Taking part in athletics is fun, and it makes you and your young athletes feel good. However, your desire to take part in every game or workout session shouldn’t lead you to making irrational decisions about safety. Professional athletes are careful to adapt to new environments before practicing or competing, and that’s a practice you should instill in yourself and your kids. Working out in an air-conditioned gym every day, then running outdoors on a humid, 85-degree day, is an easy way to cause heat stroke — a heat-related injury that can be fatal.

Understand your and your child’s tolerance for heat and always keep plenty of drinks nearby when exercising. Check with event supervisors to ensure water, ice and cold towels are available for athletes.

5. Don’t Do It Alone

You’re not expected to be an EMT or know all of the ins and outs of sports medicine or sports therapy when getting yourself or your kids involved in sports. However, you should always have an expert you can call on your side.

Blue Ridge Orthopaedic & Spine Center is home to the sports injury rehabilitation and sports physiotherapy experts you want on your family’s side. You can find us in Warrenton (540) 347-9220 and Gainesville (703) 743-2814, and same- or next-day appointments are available.

Gratitude for those that have served our country

distressed flag with soldiers silhouettes veterans dayMemorial Day, originally known as Decoration Day, has been honoring the men & women who have died while serving in the U.S. military since May 1868 when it was established by General John A. Logan, commander-in-chief of the Union veterans’ group known as the Grand Army of the Republic wanted to recognize the more than 620,000 soldiers killed in the Civil War. In 1971 it became a federal holiday.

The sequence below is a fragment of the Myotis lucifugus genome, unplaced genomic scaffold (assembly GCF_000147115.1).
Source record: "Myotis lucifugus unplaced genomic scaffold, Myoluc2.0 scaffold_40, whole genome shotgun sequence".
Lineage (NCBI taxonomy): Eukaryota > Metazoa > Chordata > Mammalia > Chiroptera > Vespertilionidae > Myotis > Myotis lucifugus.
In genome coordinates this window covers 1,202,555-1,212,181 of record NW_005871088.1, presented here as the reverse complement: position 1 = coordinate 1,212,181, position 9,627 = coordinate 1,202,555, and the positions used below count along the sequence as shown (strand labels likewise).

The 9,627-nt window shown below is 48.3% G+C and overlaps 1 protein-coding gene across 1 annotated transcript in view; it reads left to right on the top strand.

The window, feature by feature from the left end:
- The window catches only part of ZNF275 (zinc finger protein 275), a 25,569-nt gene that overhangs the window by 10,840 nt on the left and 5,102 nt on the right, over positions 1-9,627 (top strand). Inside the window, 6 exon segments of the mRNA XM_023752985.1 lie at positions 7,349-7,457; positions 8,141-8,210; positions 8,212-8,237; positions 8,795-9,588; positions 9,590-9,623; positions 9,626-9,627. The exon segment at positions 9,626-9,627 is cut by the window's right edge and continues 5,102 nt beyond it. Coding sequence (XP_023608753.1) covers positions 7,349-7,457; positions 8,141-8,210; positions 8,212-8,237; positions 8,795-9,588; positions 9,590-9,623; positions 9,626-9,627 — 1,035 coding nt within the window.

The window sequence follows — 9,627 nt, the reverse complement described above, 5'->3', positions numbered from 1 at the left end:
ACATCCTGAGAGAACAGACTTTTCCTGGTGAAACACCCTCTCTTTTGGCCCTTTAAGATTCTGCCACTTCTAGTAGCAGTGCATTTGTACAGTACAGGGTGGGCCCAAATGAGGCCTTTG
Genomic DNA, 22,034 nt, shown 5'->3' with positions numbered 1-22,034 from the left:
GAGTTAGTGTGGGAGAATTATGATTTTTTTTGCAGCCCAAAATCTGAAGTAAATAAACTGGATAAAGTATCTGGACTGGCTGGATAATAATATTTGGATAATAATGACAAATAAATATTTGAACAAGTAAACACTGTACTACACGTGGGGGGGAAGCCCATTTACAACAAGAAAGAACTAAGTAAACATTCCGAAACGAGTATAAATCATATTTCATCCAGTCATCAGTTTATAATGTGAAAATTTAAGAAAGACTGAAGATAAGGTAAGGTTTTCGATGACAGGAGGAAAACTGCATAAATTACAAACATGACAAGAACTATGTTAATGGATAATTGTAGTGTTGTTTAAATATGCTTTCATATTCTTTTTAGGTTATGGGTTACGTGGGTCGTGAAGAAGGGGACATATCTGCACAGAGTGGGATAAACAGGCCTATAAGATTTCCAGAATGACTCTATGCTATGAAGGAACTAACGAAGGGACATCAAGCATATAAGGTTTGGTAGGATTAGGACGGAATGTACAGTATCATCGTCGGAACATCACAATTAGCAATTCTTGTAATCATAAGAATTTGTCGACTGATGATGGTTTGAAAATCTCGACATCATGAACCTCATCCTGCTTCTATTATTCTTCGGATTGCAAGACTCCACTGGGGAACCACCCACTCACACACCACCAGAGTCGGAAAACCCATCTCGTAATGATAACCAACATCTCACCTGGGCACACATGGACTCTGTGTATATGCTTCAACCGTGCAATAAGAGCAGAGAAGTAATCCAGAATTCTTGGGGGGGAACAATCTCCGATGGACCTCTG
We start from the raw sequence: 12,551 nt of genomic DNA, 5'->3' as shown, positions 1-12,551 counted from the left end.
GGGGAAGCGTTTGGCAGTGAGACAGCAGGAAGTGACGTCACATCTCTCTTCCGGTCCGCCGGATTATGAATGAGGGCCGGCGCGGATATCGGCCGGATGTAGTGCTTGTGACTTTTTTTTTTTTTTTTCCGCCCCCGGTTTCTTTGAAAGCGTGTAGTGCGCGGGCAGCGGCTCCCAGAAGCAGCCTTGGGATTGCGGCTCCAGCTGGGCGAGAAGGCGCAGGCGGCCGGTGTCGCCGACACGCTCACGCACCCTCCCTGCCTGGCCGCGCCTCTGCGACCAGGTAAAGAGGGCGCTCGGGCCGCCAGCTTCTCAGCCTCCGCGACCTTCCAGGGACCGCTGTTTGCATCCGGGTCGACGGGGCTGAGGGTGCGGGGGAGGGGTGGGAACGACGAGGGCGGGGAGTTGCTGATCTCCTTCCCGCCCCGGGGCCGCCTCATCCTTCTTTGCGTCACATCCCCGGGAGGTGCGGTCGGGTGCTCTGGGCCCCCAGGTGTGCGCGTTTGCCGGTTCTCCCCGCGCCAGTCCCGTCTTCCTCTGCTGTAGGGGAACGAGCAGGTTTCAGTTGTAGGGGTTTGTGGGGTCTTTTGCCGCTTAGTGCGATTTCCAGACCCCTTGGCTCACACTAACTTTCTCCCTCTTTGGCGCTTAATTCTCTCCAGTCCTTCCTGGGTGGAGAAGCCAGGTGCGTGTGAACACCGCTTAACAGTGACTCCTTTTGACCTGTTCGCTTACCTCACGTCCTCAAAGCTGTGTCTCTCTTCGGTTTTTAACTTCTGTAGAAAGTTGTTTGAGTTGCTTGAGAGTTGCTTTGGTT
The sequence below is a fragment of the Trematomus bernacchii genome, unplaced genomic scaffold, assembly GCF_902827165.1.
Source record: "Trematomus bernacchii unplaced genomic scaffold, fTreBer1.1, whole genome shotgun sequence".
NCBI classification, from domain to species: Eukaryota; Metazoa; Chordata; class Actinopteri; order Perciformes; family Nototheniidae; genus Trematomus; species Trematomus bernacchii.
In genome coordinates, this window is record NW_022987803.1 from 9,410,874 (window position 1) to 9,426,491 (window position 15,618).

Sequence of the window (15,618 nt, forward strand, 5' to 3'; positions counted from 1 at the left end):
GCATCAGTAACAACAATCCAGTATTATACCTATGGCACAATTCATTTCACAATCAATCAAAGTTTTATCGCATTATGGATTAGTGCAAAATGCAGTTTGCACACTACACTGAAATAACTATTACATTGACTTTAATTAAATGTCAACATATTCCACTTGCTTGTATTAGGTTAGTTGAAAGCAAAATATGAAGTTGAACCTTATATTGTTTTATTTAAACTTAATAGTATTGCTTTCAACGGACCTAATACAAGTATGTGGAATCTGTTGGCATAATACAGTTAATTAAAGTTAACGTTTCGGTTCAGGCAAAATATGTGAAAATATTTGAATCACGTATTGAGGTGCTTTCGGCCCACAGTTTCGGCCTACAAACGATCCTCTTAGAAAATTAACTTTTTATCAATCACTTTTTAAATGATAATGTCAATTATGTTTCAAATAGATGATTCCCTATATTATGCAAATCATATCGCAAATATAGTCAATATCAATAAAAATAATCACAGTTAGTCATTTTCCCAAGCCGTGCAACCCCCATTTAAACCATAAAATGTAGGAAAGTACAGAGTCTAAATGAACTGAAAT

As our lives become busier and busier, we tend to forget why we have this special recognition and often fill the days off with BBQ’s and social gatherings but we should remember to take some time to realize the sacrifice that many men & women made so that we would be able to have these gatherings and for many a much deserved day off!

Blue Ridge Orthopaedic & Spine Center would like to express our gratitude to all those who have served protecting our freedom this Memorial Day. As we all enjoy our family, friends & weekend plans, please know that your sacrifice does not go unnoticed and you will be remembered always.

Evaluation Procedures for Orthopedic Problems


Picture: falmouthortho.com/

Adults – What are standard evaluation procedures?

Before a treatment or rehabilitation plan can be made, your orthopedist must first determine the reason for, and source of, your condition. This typically involves a complete physical exam and a review of your medical history profile, in addition to a description of your symptoms. Be sure to tell your healthcare providers of any other illnesses, injuries, or complaints that may be associated with the pain or condition. Also, tell him or her about any previous treatments or medicines prescribed. Initial tests may then follow.

Advanced evaluation procedures

If you need further evaluation you may have one of these tests: